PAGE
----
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West warns of possible attacks in Indonesia - ASHARQ AL-AWSAT English Archive
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JAKARTA (Reuters) -The United States, Australia and Britain have issued fresh warnings about possible terrorist attacks in Indonesia after a militant Web site showed how and where to kill foreigners in Jakarta.

Australia warned travelers on Saturday that attacks could be staged against Western interests before the end of the year.

The Web site, called Anshar El Muslimin (www.anshar.net) and purportedly set up under orders from a key Asian militant, shows in diagrams how to shoot foreigners in Jakarta or throw grenades at motorists stuck in the city”s notorious traffic jams.

Police have called the Web site a &#34work of terror.&#34

&#34We continue to receive reports suggesting that terrorists are in the advanced stages of planning attacks against Western interests in Indonesia,&#34 Australia said on its Web site www.smartraveller.gov.au.

&#34Recent new information suggests that terrorists may be planning attacks to occur before the end of 2005.&#34

The militant Web site, written in Indonesian, has suggested assassinations could be staged in Jakarta”s Kuningan area on streets or pedestrian overpasses. The area includes the Australian Embassy, the Ambassador Mall and JW Marriott Hotel.

Islamic militants linked to al Qaeda launched suicide car bombs on the Marriott Hotel in 2003 and outside the Australian embassy last year. Those attacks killed 22 people combined.

The U.S. embassy in Jakarta in a message to Americans said the Web site indicated militants were changing tactics.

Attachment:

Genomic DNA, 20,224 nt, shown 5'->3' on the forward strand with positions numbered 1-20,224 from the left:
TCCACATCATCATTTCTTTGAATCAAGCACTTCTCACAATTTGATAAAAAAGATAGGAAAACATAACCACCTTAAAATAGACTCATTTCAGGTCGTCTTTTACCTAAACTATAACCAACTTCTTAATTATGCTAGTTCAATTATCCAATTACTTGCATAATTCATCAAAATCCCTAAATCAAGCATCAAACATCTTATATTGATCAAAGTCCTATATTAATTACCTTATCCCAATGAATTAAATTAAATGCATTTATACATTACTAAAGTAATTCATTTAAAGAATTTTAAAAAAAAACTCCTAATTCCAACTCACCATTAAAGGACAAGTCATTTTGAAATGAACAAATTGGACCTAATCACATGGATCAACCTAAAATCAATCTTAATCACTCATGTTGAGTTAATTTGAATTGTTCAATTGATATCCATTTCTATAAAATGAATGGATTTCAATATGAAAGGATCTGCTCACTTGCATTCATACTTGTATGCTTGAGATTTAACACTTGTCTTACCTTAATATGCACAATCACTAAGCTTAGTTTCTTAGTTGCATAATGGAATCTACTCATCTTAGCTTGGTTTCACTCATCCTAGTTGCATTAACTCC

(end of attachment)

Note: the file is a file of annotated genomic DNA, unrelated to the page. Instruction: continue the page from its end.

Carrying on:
&#34In addition to past information which indicated that terrorists would target specific businesses or buildings, the new information shows that terrorists are likely now planning to attack Westerners riding in cars or walking on streets, sidewalks or pedestrian overpasses in Jakarta,&#34 it said.

&#34The embassy considers that the information on the Web site was developed by persons with serious terrorist intent.&#34 Great Britain issued a similar warning.

Indonesian police said the Web site was set up by one of three men named as suspects this week over the October 1 restaurant bombings on Bali that killed 20 people.

The man”s lawyer on Friday told Reuters his client had been approached several months ago by several people including Malaysia”s Noordin M. Top, a senior figure in Jemaah Islamiah, a shadowy group seen as the regional arm of al Qaeda, to set up the Web site.

The U.S. State Department warned Americans to put off unnecessary travel to Indonesia.

Information obtained in a November 9 raid in which Indonesian police killed Jemaah Islamiah”s master bombmaker Azahari bin Husin also showed affiliated groups were in the advanced stages of planning attacks against Westerners in Indonesia, it said.

In the raid, police discovered 35 bombs prepared and ready to use in attacks in addition to a videotaped threat from a hooded individual — believed to be Top — who threatened attacks against Americans, Australians, British and Italians.

Jemaah Islamiah has carried out a number of car bombings against Western targets in Indonesia in recent years, but there have been no shootings of foreigners on the streets, a practice seen in parts of the Middle East.

Police have been hunting Azahari and Top since the 2002 Bali bombings that killed 202 people, including 88 Australians.

Both men have been blamed for playing key roles in all major bombings in Indonesia in recent years.

While Malaysian Azahari was Jemaah Islamiah”s bombmaker, police say Top is an expert in recruiting suicide bombers.

Asharq Al-Awsat

Asharq Al-Awsat

Asharq Al-Awsat is the world’s premier pan-Arab daily newspaper, printed simultaneously each day on four continents in 14 cities. Launched in London in 1978, Asharq Al-Awsat has established itself as the decisive publication on pan-Arab and international affairs, offering its readers in-depth analysis and exclusive editorials, as well as the most comprehensive coverage of the entire Arab world.

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